And I think that all the harm in the world is always being done by idealistic fantasists with one or other wacky plan they’ve got for everybody. And the EU is another one of these wacky fantasies. And so also is the War on Smoking. And far too much else as well.
    Back in the days I did (naively) think that the EU was about trading, people from the different EU countries moving to and living amongst the different EU countries’ individual cultures, learning about them and take out old prejudices.
    Perhaps initially this was the Idea of the EU. But then, nobody had thought about INDIVIDUALS IN POWER of such an EU. And how susceptible they are to the concepts laid out by e.g. the anti-smoking industry, the climate change industry and other power hungry clubs, all of them siphoning cash out of that union to fill their personal coffers.
    Voila! Todays mess was born.

  4. Peter Carter says:

    “Pre-industrial workers had a shorter workweek than today’s

    One of capitalism’s most durable myths is that it has reduced human toil. This myth is typically defended by a comparison of the modern forty-hour week with its seventy- or eighty-hour counterpart in the nineteenth century. The implicit — but rarely articulated — assumption is that the eighty-hour standard has prevailed for centuries. The comparison conjures up the dreary life of medieval peasants, toiling steadily from dawn to dusk. We are asked to imagine the journeyman artisan in a cold, damp garret, rising even before the sun, laboring by candlelight late into the night.

    These images are backward projections of modern work patterns. And they are false. Before capitalism, most people did not work very long hours at all. The tempo of life was slow, even leisurely; the pace of work relaxed. Our ancestors may not have been rich, but they had an abundance of leisure.”


    • Frank Davis says:

      Today when I climb in my car to go go shopping, my car will save me the work of walking to the shop and back, and there will be nothing mythical about it at all. And the same will be true when I put my clothes in the washing machine, and have it save me the work of scrubbing them clean.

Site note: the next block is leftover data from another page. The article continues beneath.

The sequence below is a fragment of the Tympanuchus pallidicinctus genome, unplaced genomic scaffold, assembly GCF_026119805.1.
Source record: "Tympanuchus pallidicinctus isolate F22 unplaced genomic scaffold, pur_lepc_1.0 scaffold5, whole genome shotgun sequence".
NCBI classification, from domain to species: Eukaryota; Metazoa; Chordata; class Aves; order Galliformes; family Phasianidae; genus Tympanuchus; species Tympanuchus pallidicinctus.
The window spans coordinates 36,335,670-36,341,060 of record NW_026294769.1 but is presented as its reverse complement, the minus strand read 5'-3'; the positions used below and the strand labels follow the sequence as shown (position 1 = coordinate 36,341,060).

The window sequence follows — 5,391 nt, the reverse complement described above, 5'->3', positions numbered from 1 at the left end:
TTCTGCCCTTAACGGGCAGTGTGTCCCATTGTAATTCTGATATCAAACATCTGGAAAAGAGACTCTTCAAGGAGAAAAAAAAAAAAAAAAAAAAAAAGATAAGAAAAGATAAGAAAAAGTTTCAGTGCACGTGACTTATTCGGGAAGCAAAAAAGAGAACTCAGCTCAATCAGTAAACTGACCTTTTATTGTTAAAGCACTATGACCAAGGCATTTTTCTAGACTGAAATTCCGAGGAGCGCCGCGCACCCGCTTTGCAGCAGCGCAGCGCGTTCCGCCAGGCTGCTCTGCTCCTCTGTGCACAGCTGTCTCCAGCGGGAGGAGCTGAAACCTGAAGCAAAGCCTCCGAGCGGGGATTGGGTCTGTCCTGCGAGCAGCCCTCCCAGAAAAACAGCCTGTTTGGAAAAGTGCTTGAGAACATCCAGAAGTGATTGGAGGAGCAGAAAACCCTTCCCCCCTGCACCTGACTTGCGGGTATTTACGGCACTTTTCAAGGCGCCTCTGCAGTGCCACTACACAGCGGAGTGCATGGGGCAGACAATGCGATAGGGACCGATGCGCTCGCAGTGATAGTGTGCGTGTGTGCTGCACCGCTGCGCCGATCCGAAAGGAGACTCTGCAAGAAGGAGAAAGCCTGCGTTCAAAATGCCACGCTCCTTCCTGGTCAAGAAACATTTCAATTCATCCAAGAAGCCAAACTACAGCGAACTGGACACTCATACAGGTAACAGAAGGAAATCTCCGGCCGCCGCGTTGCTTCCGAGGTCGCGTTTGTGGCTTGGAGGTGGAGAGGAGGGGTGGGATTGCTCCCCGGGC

• RdM says:

        Today when I climb in my car to go go shopping, my car will save me the work of walking to the shop and back, and there will be nothing mythical about it at all.

        OTOH, the car has excised the exercise and possible enjoyment of a walk.
        But I admit that walking for shopping can be a chore, although still maybe enjoyed.

        It would depend on the distance… I have a close supermarket, 10 min walk, and a further away one much larger & with much cheaper coffee, 20 min walk, both each way.

        I used to walk to the latter happily enough, but since becoming a pensioner qualifying for free city bus fares I notice I’ve happily availed myself of them, there and back close by, and enjoying the comfort… probably no time saving though, walk to the bus stop, wait.

        Your shop might be quite a bit further away… probably the car is entirely reasonable.

        Grateful for the washing machine…

        But I’ve never used the dishwasher in this flat in the 3yrs+ I’ve been here.

    • RdM says:

      Somewhere around here I have a book on the history of clocks, timekeeping.
      Certainly people only wanted to work enough to fill their needs, in cottage industry.
      The advent of industry, clocked days in factories, changed all that for the workers.

  5. Darryl says:

    “the wealthiest people were the idlest people, and the poorest were the busiest.”

    First comes the wealth, then comes the idle time. The wealth buys the idle time. The poorest are the busiest because they have no wealth to buy idle time.